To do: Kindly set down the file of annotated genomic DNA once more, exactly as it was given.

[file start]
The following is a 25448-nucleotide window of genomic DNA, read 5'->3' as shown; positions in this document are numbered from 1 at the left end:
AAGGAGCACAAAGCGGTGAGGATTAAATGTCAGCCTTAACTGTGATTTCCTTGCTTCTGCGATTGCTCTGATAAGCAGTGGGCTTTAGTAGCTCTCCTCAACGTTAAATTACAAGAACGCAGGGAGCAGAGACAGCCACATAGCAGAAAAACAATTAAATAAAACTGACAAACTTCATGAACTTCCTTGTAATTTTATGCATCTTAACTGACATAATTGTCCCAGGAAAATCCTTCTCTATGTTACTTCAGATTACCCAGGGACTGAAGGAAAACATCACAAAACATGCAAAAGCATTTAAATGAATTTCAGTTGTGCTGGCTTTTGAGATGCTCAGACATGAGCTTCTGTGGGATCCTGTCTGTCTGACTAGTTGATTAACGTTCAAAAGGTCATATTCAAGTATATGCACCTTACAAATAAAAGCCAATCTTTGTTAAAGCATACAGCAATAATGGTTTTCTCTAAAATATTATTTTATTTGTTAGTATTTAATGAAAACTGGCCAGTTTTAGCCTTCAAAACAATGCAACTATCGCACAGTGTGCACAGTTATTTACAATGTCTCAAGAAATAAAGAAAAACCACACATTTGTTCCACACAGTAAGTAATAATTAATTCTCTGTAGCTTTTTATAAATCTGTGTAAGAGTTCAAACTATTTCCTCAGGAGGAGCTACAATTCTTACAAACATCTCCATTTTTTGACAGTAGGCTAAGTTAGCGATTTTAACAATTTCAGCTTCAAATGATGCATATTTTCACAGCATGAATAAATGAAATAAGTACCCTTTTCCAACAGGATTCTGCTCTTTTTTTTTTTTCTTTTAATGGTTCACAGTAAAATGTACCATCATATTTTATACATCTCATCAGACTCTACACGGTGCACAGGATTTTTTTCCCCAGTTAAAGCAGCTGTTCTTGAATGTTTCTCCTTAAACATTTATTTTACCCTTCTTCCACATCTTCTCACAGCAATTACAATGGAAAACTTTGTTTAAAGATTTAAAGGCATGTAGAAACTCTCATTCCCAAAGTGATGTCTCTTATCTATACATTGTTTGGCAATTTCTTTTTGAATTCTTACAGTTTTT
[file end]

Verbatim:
The following is a 25448-nucleotide window of genomic DNA, read 5'->3' as shown; positions in this document are numbered from 1 at the left end:
AAGGAGCACAAAGCGGTGAGGATTAAATGTCAGCCTTAACTGTGATTTCCTTGCTTCTGCGATTGCTCTGATAAGCAGTGGGCTTTAGTAGCTCTCCTCAACGTTAAATTACAAGAACGCAGGGAGCAGAGACAGCCACATAGCAGAAAAACAATTAAATAAAACTGACAAACTTCATGAACTTCCTTGTAATTTTATGCATCTTAACTGACATAATTGTCCCAGGAAAATCCTTCTCTATGTTACTTCAGATTACCCAGGGACTGAAGGAAAACATCACAAAACATGCAAAAGCATTTAAATGAATTTCAGTTGTGCTGGCTTTTGAGATGCTCAGACATGAGCTTCTGTGGGATCCTGTCTGTCTGACTAGTTGATTAACGTTCAAAAGGTCATATTCAAGTATATGCACCTTACAAATAAAAGCCAATCTTTGTTAAAGCATACAGCAATAATGGTTTTCTCTAAAATATTATTTTATTTGTTAGTATTTAATGAAAACTGGCCAGTTTTAGCCTTCAAAACAATGCAACTATCGCACAGTGTGCACAGTTATTTACAATGTCTCAAGAAATAAAGAAAAACCACACATTTGTTCCACACAGTAAGTAATAATTAATTCTCTGTAGCTTTTTATAAATCTGTGTAAGAGTTCAAACTATTTCCTCAGGAGGAGCTACAATTCTTACAAACATCTCCATTTTTTGACAGTAGGCTAAGTTAGCGATTTTAACAATTTCAGCTTCAAATGATGCATATTTTCACAGCATGAATAAATGAAATAAGTACCCTTTTCCAACAGGATTCTGCTCTTTTTTTTTTTTCTTTTAATGGTTCACAGTAAAATGTACCATCATATTTTATACATCTCATCAGACTCTACACGGTGCACAGGATTTTTTTCCCCAGTTAAAGCAGCTGTTCTTGAATGTTTCTCCTTAAACATTTATTTTACCCTTCTTCCACATCTTCTCACAGCAATTACAATGGAAAACTTTGTTTAAAGATTTAAAGGCATGTAGAAACTCTCATTCCCAAAGTGATGTCTCTTATCTATACATTGTTTGGCAATTTCTTTTTGAATTCTTACAGTTTTT